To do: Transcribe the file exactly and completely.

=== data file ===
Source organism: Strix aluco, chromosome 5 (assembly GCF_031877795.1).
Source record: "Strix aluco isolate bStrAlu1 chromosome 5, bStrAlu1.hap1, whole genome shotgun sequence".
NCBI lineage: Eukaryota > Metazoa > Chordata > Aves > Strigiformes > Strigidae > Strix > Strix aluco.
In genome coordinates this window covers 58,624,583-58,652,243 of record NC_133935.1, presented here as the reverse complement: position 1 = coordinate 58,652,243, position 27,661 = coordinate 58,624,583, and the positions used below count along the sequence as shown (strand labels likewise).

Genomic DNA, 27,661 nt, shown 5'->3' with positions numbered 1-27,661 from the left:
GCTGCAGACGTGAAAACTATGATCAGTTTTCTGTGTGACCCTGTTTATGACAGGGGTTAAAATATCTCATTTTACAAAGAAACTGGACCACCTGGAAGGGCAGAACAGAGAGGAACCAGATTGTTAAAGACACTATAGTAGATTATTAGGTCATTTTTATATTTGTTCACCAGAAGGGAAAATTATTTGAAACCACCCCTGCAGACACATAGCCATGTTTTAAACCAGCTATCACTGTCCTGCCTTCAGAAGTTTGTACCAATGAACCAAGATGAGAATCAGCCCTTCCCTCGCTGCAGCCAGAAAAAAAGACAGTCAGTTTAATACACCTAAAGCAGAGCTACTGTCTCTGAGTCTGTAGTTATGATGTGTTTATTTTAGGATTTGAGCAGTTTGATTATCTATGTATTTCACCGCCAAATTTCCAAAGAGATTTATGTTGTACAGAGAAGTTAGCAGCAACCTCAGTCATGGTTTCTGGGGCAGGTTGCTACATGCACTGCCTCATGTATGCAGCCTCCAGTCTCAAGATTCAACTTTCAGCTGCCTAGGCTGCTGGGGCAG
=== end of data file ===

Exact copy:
Source organism: Strix aluco, chromosome 5 (assembly GCF_031877795.1).
Source record: "Strix aluco isolate bStrAlu1 chromosome 5, bStrAlu1.hap1, whole genome shotgun sequence".
NCBI lineage: Eukaryota > Metazoa > Chordata > Aves > Strigiformes > Strigidae > Strix > Strix aluco.
In genome coordinates this window covers 58,624,583-58,652,243 of record NC_133935.1, presented here as the reverse complement: position 1 = coordinate 58,652,243, position 27,661 = coordinate 58,624,583, and the positions used below count along the sequence as shown (strand labels likewise).

Genomic DNA, 27,661 nt, shown 5'->3' with positions numbered 1-27,661 from the left:
GCTGCAGACGTGAAAACTATGATCAGTTTTCTGTGTGACCCTGTTTATGACAGGGGTTAAAATATCTCATTTTACAAAGAAACTGGACCACCTGGAAGGGCAGAACAGAGAGGAACCAGATTGTTAAAGACACTATAGTAGATTATTAGGTCATTTTTATATTTGTTCACCAGAAGGGAAAATTATTTGAAACCACCCCTGCAGACACATAGCCATGTTTTAAACCAGCTATCACTGTCCTGCCTTCAGAAGTTTGTACCAATGAACCAAGATGAGAATCAGCCCTTCCCTCGCTGCAGCCAGAAAAAAAGACAGTCAGTTTAATACACCTAAAGCAGAGCTACTGTCTCTGAGTCTGTAGTTATGATGTGTTTATTTTAGGATTTGAGCAGTTTGATTATCTATGTATTTCACCGCCAAATTTCCAAAGAGATTTATGTTGTACAGAGAAGTTAGCAGCAACCTCAGTCATGGTTTCTGGGGCAGGTTGCTACATGCACTGCCTCATGTATGCAGCCTCCAGTCTCAAGATTCAACTTTCAGCTGCCTAGGCTGCTGGGGCAG